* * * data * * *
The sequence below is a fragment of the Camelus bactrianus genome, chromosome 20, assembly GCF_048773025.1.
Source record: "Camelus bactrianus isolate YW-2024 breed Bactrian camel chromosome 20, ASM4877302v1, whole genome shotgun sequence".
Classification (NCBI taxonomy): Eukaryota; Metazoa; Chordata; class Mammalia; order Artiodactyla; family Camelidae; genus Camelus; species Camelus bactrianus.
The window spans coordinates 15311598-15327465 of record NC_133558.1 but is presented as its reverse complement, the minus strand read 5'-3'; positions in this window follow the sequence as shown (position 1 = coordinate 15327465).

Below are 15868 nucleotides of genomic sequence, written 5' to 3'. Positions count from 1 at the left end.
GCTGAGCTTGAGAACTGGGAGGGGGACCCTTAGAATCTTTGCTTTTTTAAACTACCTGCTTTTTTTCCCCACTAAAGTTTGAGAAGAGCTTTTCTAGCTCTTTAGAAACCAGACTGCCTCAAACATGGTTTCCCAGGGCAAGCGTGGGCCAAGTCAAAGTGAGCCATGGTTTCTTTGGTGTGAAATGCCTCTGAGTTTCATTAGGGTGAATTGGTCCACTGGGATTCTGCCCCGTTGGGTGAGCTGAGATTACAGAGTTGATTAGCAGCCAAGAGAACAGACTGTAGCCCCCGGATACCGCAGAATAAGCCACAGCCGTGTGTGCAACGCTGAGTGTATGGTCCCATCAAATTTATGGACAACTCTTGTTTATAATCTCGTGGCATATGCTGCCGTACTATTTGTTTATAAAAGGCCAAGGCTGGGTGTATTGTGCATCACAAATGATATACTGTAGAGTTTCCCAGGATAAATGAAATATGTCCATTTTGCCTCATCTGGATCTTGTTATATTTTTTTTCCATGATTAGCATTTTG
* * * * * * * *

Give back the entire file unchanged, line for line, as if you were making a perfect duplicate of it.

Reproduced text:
The sequence below is a fragment of the Camelus bactrianus genome, chromosome 20, assembly GCF_048773025.1.
Source record: "Camelus bactrianus isolate YW-2024 breed Bactrian camel chromosome 20, ASM4877302v1, whole genome shotgun sequence".
Classification (NCBI taxonomy): Eukaryota; Metazoa; Chordata; class Mammalia; order Artiodactyla; family Camelidae; genus Camelus; species Camelus bactrianus.
The window spans coordinates 15311598-15327465 of record NC_133558.1 but is presented as its reverse complement, the minus strand read 5'-3'; positions in this window follow the sequence as shown (position 1 = coordinate 15327465).

Below are 15868 nucleotides of genomic sequence, written 5' to 3'. Positions count from 1 at the left end.
GCTGAGCTTGAGAACTGGGAGGGGGACCCTTAGAATCTTTGCTTTTTTAAACTACCTGCTTTTTTTCCCCACTAAAGTTTGAGAAGAGCTTTTCTAGCTCTTTAGAAACCAGACTGCCTCAAACATGGTTTCCCAGGGCAAGCGTGGGCCAAGTCAAAGTGAGCCATGGTTTCTTTGGTGTGAAATGCCTCTGAGTTTCATTAGGGTGAATTGGTCCACTGGGATTCTGCCCCGTTGGGTGAGCTGAGATTACAGAGTTGATTAGCAGCCAAGAGAACAGACTGTAGCCCCCGGATACCGCAGAATAAGCCACAGCCGTGTGTGCAACGCTGAGTGTATGGTCCCATCAAATTTATGGACAACTCTTGTTTATAATCTCGTGGCATATGCTGCCGTACTATTTGTTTATAAAAGGCCAAGGCTGGGTGTATTGTGCATCACAAATGATATACTGTAGAGTTTCCCAGGATAAATGAAATATGTCCATTTTGCCTCATCTGGATCTTGTTATATTTTTTTTCCATGATTAGCATTTTG